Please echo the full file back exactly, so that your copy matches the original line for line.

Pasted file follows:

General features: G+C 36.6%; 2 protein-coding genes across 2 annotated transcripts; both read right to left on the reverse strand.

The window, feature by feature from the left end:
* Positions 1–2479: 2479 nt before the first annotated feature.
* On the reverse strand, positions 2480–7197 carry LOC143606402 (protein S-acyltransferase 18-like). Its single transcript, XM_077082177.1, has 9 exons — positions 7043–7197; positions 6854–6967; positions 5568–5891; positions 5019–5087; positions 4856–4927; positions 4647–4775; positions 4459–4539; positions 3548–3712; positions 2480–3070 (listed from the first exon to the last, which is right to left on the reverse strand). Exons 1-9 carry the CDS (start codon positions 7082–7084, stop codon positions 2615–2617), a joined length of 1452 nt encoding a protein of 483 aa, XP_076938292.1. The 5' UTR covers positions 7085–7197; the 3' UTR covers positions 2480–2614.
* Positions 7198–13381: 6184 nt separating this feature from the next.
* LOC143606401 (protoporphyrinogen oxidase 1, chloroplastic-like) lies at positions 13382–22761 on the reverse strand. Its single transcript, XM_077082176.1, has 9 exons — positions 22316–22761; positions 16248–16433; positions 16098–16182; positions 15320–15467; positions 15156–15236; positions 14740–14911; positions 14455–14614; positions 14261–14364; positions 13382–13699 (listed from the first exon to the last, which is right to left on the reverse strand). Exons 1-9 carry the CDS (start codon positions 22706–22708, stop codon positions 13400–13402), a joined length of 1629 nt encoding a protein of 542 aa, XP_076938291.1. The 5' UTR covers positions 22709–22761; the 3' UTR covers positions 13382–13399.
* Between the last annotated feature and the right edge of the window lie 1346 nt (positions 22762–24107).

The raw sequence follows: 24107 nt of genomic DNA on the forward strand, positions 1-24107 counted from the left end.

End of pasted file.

General features: G+C 36.6%; 2 protein-coding genes across 2 annotated transcripts; both read right to left on the reverse strand.

The window, feature by feature from the left end:
* Positions 1–2479: 2479 nt before the first annotated feature.
* On the reverse strand, positions 2480–7197 carry LOC143606402 (protein S-acyltransferase 18-like). Its single transcript, XM_077082177.1, has 9 exons — positions 7043–7197; positions 6854–6967; positions 5568–5891; positions 5019–5087; positions 4856–4927; positions 4647–4775; positions 4459–4539; positions 3548–3712; positions 2480–3070 (listed from the first exon to the last, which is right to left on the reverse strand). Exons 1-9 carry the CDS (start codon positions 7082–7084, stop codon positions 2615–2617), a joined length of 1452 nt encoding a protein of 483 aa, XP_076938292.1. The 5' UTR covers positions 7085–7197; the 3' UTR covers positions 2480–2614.
* Positions 7198–13381: 6184 nt separating this feature from the next.
* LOC143606401 (protoporphyrinogen oxidase 1, chloroplastic-like) lies at positions 13382–22761 on the reverse strand. Its single transcript, XM_077082176.1, has 9 exons — positions 22316–22761; positions 16248–16433; positions 16098–16182; positions 15320–15467; positions 15156–15236; positions 14740–14911; positions 14455–14614; positions 14261–14364; positions 13382–13699 (listed from the first exon to the last, which is right to left on the reverse strand). Exons 1-9 carry the CDS (start codon positions 22706–22708, stop codon positions 13400–13402), a joined length of 1629 nt encoding a protein of 542 aa, XP_076938291.1. The 5' UTR covers positions 22709–22761; the 3' UTR covers positions 13382–13399.
* Between the last annotated feature and the right edge of the window lie 1346 nt (positions 22762–24107).

The raw sequence follows: 24107 nt of genomic DNA on the forward strand, positions 1-24107 counted from the left end.